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Damage Assessment, Remediation and Restoration Program
NOAA’s Damage Assessment, Remediation and Restoration Program (DARRP) restores natural resources at hazardous waste sites and after oil spills and other physical impacts, such as ship groundings on coral reefs. The program was formally created after the Exxon Valdez oil spill in 1989. Through the program, injuries are repaired when possible and the lost natural resources are replaced through restoration projects that focus on revitalizing and improving coastal and marine habitats.
Damage Assessment, Remediation and Restoration Program at a Glance
- Assesses and quantifies injuries to natural resources.
- Seeks damages for those injuries from the responsible parties.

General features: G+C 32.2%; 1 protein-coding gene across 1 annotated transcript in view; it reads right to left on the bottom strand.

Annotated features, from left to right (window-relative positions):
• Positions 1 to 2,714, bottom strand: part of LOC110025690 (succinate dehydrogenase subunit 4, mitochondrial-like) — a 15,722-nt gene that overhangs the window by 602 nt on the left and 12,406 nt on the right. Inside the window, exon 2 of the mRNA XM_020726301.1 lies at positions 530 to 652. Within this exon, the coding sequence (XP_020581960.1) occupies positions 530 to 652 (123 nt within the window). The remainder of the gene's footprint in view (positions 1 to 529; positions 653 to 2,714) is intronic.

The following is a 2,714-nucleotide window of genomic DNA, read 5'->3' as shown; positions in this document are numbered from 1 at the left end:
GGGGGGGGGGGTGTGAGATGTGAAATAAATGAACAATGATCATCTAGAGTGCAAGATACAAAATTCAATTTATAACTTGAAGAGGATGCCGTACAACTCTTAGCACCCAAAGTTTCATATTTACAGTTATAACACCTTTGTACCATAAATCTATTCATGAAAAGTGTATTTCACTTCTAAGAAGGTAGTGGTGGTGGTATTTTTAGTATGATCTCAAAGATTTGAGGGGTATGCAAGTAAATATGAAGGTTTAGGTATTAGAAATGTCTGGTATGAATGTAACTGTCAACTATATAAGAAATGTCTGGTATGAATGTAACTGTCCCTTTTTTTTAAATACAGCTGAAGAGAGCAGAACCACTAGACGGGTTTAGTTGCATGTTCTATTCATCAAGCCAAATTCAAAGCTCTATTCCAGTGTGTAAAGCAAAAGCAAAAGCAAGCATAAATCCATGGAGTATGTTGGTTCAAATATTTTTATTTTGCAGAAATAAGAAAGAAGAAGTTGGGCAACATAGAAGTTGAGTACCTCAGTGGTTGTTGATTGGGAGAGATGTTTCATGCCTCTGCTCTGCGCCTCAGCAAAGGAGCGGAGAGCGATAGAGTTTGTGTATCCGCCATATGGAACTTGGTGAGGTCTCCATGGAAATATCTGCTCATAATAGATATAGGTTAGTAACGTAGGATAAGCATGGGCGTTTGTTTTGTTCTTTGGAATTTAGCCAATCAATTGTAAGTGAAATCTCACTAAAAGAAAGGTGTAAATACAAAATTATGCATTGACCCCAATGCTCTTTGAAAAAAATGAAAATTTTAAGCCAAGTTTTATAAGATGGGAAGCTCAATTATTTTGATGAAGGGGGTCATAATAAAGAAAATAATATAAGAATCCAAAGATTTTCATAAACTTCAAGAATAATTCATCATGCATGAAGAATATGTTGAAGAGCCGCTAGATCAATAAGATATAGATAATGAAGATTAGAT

- Implements restoration.
- Monitors progress to ensure restoration goals are met.
About the Program
DARRP’s unique, interdisciplinary approach to natural resource damage assessment and restoration was shaped by more than a decade of assessing injuries to coastal and marine resources that reached a peak following the Exxon Valdez oil spill. NOAA works with remedial agencies, responsible parties, and teams of state, tribal, and federal co-trustees to implement remedial actions that protect natural resources. These trustees have recovered more than $600 million from responsible parties for the protection and restoration of coastal resources, including migratory fish, marine mammals, wetlands, reefs, and other coastal habitats.
The program works to achieve efficient damage assessment followed by effective restoration of coastal resources. NOAA cooperates with the public to identify restoration projects that benefit a wide variety of habitats and biological resources.